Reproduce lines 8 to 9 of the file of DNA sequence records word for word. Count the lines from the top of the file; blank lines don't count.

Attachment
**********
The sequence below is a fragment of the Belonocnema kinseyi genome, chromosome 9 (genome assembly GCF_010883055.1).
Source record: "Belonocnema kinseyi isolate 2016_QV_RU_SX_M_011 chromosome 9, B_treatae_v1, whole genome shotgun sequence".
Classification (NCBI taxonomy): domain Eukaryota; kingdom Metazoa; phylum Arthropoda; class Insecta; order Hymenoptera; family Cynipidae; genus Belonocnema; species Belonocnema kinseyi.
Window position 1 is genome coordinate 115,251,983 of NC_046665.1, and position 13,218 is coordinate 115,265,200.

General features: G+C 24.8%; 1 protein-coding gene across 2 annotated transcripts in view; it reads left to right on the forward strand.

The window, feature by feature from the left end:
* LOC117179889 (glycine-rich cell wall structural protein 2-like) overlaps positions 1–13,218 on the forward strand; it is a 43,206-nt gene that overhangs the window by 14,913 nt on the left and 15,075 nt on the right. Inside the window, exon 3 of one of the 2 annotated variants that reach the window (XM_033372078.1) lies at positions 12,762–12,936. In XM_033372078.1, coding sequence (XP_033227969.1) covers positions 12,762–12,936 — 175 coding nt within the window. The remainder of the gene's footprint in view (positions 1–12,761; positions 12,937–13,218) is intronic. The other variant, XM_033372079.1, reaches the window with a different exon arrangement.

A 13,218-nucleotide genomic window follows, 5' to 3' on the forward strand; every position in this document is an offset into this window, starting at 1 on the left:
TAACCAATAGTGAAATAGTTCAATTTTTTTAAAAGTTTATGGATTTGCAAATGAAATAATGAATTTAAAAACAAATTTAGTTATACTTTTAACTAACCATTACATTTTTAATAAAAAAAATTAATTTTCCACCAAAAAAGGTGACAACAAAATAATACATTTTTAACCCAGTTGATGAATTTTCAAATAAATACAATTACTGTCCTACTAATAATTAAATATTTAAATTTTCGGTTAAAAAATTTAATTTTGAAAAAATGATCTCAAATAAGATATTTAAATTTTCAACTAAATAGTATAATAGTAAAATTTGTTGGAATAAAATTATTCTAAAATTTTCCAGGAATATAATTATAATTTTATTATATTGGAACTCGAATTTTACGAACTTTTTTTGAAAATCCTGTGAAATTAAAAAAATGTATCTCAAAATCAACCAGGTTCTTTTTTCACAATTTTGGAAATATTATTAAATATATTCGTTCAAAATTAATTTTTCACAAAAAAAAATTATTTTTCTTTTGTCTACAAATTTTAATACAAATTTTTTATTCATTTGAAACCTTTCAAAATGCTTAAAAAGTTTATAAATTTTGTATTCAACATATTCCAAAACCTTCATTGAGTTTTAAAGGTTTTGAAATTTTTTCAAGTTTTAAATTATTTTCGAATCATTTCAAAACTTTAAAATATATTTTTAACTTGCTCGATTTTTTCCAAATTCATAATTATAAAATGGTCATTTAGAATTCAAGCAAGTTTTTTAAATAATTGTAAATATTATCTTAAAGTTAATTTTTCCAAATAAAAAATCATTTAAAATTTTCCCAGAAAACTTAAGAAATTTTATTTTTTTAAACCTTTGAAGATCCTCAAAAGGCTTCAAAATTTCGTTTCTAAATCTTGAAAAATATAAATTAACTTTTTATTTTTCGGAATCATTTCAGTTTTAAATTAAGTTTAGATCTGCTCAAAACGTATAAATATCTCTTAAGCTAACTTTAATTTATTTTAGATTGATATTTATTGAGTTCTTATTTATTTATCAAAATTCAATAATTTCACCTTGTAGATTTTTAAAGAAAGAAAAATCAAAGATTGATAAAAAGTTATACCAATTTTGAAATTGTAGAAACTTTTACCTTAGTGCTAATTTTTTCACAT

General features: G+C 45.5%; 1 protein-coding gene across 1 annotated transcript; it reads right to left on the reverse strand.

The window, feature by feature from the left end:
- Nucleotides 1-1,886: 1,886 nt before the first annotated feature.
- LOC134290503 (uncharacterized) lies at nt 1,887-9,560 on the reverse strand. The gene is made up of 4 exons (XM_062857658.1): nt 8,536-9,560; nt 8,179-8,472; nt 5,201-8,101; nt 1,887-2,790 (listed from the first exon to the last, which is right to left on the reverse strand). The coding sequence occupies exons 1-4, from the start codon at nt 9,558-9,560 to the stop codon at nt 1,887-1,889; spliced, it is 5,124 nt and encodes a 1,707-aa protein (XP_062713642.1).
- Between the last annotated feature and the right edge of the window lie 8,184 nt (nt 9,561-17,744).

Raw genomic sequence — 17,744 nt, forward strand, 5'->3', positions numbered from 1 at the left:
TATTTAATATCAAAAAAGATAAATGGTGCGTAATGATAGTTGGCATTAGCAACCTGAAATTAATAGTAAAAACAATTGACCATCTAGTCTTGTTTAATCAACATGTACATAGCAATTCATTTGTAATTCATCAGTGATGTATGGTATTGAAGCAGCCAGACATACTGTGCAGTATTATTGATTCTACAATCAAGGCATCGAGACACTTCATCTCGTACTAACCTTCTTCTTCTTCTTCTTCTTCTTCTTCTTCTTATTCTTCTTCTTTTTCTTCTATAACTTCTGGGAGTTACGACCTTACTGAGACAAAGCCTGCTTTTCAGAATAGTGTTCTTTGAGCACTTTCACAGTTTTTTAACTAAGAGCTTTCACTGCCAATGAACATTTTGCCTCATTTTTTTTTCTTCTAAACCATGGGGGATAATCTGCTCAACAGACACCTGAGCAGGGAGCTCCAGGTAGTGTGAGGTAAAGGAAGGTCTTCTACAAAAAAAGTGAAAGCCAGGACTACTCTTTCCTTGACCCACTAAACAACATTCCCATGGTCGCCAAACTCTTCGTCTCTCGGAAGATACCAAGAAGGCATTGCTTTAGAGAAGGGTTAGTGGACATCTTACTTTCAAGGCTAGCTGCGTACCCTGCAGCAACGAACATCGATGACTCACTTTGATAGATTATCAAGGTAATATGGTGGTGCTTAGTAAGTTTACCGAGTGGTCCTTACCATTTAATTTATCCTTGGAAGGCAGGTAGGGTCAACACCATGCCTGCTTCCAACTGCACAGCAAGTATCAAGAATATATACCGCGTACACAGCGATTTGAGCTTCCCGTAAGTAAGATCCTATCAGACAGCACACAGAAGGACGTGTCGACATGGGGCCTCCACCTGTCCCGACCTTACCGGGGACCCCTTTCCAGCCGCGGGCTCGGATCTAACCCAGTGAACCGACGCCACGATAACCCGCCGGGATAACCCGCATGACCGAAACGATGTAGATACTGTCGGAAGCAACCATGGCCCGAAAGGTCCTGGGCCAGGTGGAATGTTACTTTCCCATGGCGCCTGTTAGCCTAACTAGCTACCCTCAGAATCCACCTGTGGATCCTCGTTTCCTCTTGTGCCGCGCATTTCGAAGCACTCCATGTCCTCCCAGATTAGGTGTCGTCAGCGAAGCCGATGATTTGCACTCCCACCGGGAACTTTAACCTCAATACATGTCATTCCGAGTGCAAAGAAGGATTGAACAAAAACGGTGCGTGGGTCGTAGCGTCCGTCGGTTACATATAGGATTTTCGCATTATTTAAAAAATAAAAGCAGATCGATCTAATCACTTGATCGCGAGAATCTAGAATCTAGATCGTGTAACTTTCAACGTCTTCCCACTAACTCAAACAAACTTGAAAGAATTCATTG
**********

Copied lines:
A 13,218-nucleotide genomic window follows, 5' to 3' on the forward strand; every position in this document is an offset into this window, starting at 1 on the left:
TAACCAATAGTGAAATAGTTCAATTTTTTTAAAAGTTTATGGATTTGCAAATGAAATAATGAATTTAAAAACAAATTTAGTTATACTTTTAACTAACCATTACATTTTTAATAAAAAAAATTAATTTTCCACCAAAAAAGGTGACAACAAAATAATACATTTTTAACCCAGTTGATGAATTTTCAAATAAATACAATTACTGTCCTACTAATAATTAAATATTTAAATTTTCGGTTAAAAAATTTAATTTTGAAAAAATGATCTCAAATAAGATATTTAAATTTTCAACTAAATAGTATAATAGTAAAATTTGTTGGAATAAAATTATTCTAAAATTTTCCAGGAATATAATTATAATTTTATTATATTGGAACTCGAATTTTACGAACTTTTTTTGAAAATCCTGTGAAATTAAAAAAATGTATCTCAAAATCAACCAGGTTCTTTTTTCACAATTTTGGAAATATTATTAAATATATTCGTTCAAAATTAATTTTTCACAAAAAAAAATTATTTTTCTTTTGTCTACAAATTTTAATACAAATTTTTTATTCATTTGAAACCTTTCAAAATGCTTAAAAAGTTTATAAATTTTGTATTCAACATATTCCAAAACCTTCATTGAGTTTTAAAGGTTTTGAAATTTTTTCAAGTTTTAAATTATTTTCGAATCATTTCAAAACTTTAAAATATATTTTTAACTTGCTCGATTTTTTCCAAATTCATAATTATAAAATGGTCATTTAGAATTCAAGCAAGTTTTTTAAATAATTGTAAATATTATCTTAAAGTTAATTTTTCCAAATAAAAAATCATTTAAAATTTTCCCAGAAAACTTAAGAAATTTTATTTTTTTAAACCTTTGAAGATCCTCAAAAGGCTTCAAAATTTCGTTTCTAAATCTTGAAAAATATAAATTAACTTTTTATTTTTCGGAATCATTTCAGTTTTAAATTAAGTTTAGATCTGCTCAAAACGTATAAATATCTCTTAAGCTAACTTTAATTTATTTTAGATTGATATTTATTGAGTTCTTATTTATTTATCAAAATTCAATAATTTCACCTTGTAGATTTTTAAAGAAAGAAAAATCAAAGATTGATAAAAAGTTATACCAATTTTGAAATTGTAGAAACTTTTACCTTAGTGCTAATTTTTTCACAT